Central bank battle lines are drawn


It is a sobering thought that Kenneth Clarke's extension of the inflation target beyond the end of the current parliament will have a lifespan of less than two years if, as the Chancellor would wish, Britain participates in European economic and monetary union. The next election is generally expected to be in spring 1997, and if the EMU goes ahead on time, the European Central Bank (ECB) will be operating by the start of 1999.

The Chancellor's case for opting in was set out by proxy last week through the report organised by the Action Centre for Europe, the pro-European pressure group on whose governing council he sits. The Kingsdown inquiry essentially made a political rather than an economic case. If Britain opts out, it will lose the influence to mould the monetary union on our terms and will be forced to join a system constructed without our interests in mind.

There could be hardly any more significant aspect to the construction of EMU than the actual policy the ECB decides to adopt. Will it adopt Britain's regime of inflation targeting? Or will it adopt the monetarist regime that the German Bundesbank still claims to operate?

At a conference of central bankers and leading economists on these questions last week, the gaping holes in the construction of EMU were there for all to see - and thus the opportunity, in theory, for Britain to do some building of its own. However, the battle lines were also already drawn to a startling extent. The event, organised by the Centre for Economic Policy Research and the Irving Fisher Society, divided on German/Anglo- Saxon lines.

Otmar Issing, chief economist of the Bundesbank, argued that the German strategy of targeting money was successful and should be transferred to the ECB. Inflation targeting was "a second-best solution".

Mervyn King, chief economist of the Bank of England, accepted that the countries that had adopted inflation targeting were "aspiring to the premier league of central banks". But the regime had clear merits. It crystallised the commitment to price stability, helping to keep governments "on the straight and narrow".

Underlying the UK position is the failure of monetarism to deliver when given the chance in the first term of the Thatcher government. The misbehaviour of sterling M3, the principal target, as a consequence of deregulation and financial innovation, seriously misled Margaret Thatcher and Geoffrey Howe. The unintentionally savage monetary squeeze that resulted in the first two years of office had grievous effects on the economy. No wonder Nigel Lawson eventually junked monetarism in his Mansion House speech in 1985, 10 years ago.

Of late the German control target has been similarly misbehaving - first overshooting in the early 1990s and then undershooting more recently. The Bundesbank's commitment to monetarism is now regarded by the markets with considerable scepticism, as a useful alibi for whatever it chooses to do.

If monetarism is now on its knees in Germany as well as in so many other parts of the world, the Bundesbank can still make it work because of its reputation. Credibility is an overworked concept, but few would deny that if any central bank commands that reputation, it is the Bundesbank. No one doubts its commitment to low inflation and its determination to get its way.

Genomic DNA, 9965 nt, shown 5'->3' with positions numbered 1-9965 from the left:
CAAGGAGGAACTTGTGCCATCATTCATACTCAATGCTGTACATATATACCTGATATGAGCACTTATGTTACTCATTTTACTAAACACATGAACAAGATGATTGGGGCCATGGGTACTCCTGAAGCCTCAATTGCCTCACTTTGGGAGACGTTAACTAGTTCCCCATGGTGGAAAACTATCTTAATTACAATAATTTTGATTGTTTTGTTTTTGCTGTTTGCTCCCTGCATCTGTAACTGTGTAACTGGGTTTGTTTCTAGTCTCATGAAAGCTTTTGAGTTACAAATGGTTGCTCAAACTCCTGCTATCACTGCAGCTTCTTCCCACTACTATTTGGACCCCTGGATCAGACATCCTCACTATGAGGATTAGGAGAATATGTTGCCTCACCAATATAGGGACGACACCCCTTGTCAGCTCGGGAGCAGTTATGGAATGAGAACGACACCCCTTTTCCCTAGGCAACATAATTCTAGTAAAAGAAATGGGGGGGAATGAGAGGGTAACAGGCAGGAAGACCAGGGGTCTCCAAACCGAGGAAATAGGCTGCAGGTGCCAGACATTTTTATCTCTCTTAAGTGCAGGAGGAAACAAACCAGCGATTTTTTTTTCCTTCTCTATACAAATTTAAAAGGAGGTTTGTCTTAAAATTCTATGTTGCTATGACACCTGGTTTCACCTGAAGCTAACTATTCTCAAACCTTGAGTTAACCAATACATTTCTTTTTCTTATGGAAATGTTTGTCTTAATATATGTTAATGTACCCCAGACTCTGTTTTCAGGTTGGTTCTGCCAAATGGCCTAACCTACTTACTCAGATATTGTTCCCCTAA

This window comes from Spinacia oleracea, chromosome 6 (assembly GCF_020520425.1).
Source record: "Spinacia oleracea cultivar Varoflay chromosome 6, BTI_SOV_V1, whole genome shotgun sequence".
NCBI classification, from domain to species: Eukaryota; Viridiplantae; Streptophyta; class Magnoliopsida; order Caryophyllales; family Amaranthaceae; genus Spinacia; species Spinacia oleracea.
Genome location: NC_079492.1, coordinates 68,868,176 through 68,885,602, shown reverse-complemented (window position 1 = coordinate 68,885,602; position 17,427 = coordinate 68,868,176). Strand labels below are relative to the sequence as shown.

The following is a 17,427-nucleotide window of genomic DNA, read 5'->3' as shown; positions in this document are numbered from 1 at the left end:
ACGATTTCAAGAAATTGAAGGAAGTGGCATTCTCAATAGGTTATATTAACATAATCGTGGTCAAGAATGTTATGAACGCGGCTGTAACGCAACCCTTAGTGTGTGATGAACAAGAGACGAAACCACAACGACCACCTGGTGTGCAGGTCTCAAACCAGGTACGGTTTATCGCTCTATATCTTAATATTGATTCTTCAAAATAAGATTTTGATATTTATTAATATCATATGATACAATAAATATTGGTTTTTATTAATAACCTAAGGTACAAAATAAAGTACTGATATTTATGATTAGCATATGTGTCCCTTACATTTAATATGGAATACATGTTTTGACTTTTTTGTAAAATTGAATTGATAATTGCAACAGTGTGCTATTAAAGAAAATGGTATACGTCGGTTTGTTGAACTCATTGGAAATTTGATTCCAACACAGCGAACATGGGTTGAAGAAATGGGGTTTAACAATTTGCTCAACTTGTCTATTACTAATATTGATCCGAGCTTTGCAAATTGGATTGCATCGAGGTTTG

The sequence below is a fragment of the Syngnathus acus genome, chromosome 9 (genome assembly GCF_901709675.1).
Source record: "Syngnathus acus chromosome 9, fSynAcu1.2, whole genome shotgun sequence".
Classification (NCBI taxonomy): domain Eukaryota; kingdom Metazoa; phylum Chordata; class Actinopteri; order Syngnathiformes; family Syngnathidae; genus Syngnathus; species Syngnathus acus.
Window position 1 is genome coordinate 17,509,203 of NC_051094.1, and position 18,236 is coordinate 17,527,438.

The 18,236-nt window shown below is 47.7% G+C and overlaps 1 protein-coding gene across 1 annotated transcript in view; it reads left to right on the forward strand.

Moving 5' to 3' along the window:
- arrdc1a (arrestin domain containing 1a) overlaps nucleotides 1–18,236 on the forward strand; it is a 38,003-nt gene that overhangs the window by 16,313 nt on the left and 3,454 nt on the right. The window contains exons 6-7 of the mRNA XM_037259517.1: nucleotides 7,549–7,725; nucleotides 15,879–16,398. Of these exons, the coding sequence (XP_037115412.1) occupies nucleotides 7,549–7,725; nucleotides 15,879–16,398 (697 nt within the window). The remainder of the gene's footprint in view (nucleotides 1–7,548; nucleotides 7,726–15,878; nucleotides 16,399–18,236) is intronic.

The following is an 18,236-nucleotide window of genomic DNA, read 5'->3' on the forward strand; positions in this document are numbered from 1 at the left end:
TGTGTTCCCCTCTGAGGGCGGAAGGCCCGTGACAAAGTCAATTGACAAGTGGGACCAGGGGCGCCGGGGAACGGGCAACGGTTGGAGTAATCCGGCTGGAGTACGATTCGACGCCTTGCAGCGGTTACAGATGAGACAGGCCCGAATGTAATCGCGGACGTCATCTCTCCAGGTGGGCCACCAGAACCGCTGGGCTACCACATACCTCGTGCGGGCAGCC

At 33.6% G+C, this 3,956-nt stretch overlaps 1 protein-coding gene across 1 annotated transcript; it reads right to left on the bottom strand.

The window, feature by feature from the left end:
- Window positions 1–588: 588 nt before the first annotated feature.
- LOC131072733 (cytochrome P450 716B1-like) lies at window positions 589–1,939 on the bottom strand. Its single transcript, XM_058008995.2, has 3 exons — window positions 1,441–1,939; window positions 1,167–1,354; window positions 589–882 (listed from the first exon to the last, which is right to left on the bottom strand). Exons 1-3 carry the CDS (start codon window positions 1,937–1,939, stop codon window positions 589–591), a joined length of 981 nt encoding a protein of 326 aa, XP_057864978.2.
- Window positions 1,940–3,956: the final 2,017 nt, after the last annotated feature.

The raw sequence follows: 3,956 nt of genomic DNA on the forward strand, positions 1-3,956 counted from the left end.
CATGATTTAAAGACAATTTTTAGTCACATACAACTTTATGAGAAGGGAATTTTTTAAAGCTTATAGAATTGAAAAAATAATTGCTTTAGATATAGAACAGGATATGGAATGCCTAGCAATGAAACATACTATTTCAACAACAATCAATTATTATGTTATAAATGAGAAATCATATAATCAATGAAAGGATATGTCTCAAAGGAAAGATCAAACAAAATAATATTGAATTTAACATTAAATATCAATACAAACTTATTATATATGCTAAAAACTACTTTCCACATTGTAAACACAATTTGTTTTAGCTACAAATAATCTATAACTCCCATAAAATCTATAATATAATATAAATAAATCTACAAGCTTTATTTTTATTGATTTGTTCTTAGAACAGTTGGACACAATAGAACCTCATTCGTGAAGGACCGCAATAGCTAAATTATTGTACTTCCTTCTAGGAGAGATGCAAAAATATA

A European Central Bank would, however, be starting from scratch. It would therefore come under pressure to operate a monetarist discipline rigidly, particularly from Germans anxious that they are being forced into a Gresham's Law exchange of a good monetary policy for a bad one.

However, the application of an inflexible monetarist discipline to Europe could be disastrous. No one knows what the European-wide demand for money will be in the context of monetary union. The ECB will be aggregating money supplies across diverse European countries, all of which reflect widely differing financial structures and attitudes to holding money.

Furthermore, the very onset of monetary union is likely to bring about unforeseen changes in the demand for money. lt is likely to lead to a huge shake-up in European financial systems that will upset all the monetarist equations. The very problem that threw a spanner into the monetarist works in Britain and the USA in the early 1980s - an unheralded change in the demand for money - could then manifest itself on a European scale.

What that could mean would be an uncalled-for recession. Indeed recession, whatever its causes, was bound to lead to a questioning of the legitimacy of the ECB by "politicians who will campaign for exit", Mervyn King warned. No prizes for guessing whom he might have had in mind in the context of Britain.

Would inflation targeting be any more satisfactory? Its advocates at the conference had to accept that the regime had not really been tested, whether in the UK or in other countries like New Zealand, Canada and Sweden that had set inflation goals. For the most part, inflation targets had been introduced at a time of deep recession, so the real test was yet to come as recoveries matured .

By the time the ECB starts operating, we will know better if inflation targeting can pass that test. But for all the willingness to debate the issue, few attending the conference - held, revealingly, outside Frankfurt - could be in any doubt of the German commitment to endowing a European bank with the Bundesbank's approach. What that almost certainly means is that the ECB will be set up on monetarist principles.